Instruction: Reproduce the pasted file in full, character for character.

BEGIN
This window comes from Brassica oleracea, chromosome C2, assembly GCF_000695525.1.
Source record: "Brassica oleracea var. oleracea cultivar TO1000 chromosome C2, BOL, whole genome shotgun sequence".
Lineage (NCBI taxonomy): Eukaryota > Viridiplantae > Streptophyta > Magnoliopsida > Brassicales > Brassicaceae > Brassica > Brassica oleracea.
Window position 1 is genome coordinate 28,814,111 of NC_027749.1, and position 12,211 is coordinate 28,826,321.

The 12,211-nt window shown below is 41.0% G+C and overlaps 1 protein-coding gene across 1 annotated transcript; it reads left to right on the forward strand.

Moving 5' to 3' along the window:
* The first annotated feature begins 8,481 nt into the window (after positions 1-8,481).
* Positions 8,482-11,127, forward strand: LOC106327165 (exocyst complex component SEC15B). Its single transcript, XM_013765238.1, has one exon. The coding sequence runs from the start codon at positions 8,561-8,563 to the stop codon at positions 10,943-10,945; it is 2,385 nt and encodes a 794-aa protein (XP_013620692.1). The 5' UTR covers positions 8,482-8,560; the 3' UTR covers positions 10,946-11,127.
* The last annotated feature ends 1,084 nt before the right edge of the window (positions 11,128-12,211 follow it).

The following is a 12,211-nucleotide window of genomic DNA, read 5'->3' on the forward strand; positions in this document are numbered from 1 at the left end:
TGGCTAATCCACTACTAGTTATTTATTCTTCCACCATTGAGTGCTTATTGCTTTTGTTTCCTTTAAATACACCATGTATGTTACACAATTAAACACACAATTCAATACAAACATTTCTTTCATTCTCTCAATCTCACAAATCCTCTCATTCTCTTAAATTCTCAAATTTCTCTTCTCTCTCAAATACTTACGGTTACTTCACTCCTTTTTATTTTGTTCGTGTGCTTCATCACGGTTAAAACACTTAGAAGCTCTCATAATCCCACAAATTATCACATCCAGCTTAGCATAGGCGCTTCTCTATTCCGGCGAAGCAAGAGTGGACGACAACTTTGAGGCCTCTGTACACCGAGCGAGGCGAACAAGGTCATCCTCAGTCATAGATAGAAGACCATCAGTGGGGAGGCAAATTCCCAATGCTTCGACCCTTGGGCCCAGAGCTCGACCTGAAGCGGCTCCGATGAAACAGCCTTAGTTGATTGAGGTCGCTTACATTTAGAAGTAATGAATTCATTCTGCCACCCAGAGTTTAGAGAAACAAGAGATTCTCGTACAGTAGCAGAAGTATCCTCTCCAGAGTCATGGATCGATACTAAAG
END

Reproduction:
This window comes from Brassica oleracea, chromosome C2, assembly GCF_000695525.1.
Source record: "Brassica oleracea var. oleracea cultivar TO1000 chromosome C2, BOL, whole genome shotgun sequence".
Lineage (NCBI taxonomy): Eukaryota > Viridiplantae > Streptophyta > Magnoliopsida > Brassicales > Brassicaceae > Brassica > Brassica oleracea.
Window position 1 is genome coordinate 28,814,111 of NC_027749.1, and position 12,211 is coordinate 28,826,321.

The 12,211-nt window shown below is 41.0% G+C and overlaps 1 protein-coding gene across 1 annotated transcript; it reads left to right on the forward strand.

Moving 5' to 3' along the window:
* The first annotated feature begins 8,481 nt into the window (after positions 1-8,481).
* Positions 8,482-11,127, forward strand: LOC106327165 (exocyst complex component SEC15B). Its single transcript, XM_013765238.1, has one exon. The coding sequence runs from the start codon at positions 8,561-8,563 to the stop codon at positions 10,943-10,945; it is 2,385 nt and encodes a 794-aa protein (XP_013620692.1). The 5' UTR covers positions 8,482-8,560; the 3' UTR covers positions 10,946-11,127.
* The last annotated feature ends 1,084 nt before the right edge of the window (positions 11,128-12,211 follow it).

The following is a 12,211-nucleotide window of genomic DNA, read 5'->3' on the forward strand; positions in this document are numbered from 1 at the left end:
TGGCTAATCCACTACTAGTTATTTATTCTTCCACCATTGAGTGCTTATTGCTTTTGTTTCCTTTAAATACACCATGTATGTTACACAATTAAACACACAATTCAATACAAACATTTCTTTCATTCTCTCAATCTCACAAATCCTCTCATTCTCTTAAATTCTCAAATTTCTCTTCTCTCTCAAATACTTACGGTTACTTCACTCCTTTTTATTTTGTTCGTGTGCTTCATCACGGTTAAAACACTTAGAAGCTCTCATAATCCCACAAATTATCACATCCAGCTTAGCATAGGCGCTTCTCTATTCCGGCGAAGCAAGAGTGGACGACAACTTTGAGGCCTCTGTACACCGAGCGAGGCGAACAAGGTCATCCTCAGTCATAGATAGAAGACCATCAGTGGGGAGGCAAATTCCCAATGCTTCGACCCTTGGGCCCAGAGCTCGACCTGAAGCGGCTCCGATGAAACAGCCTTAGTTGATTGAGGTCGCTTACATTTAGAAGTAATGAATTCATTCTGCCACCCAGAGTTTAGAGAAACAAGAGATTCTCGTACAGTAGCAGAAGTATCCTCTCCAGAGTCATGGATCGATACTAAAG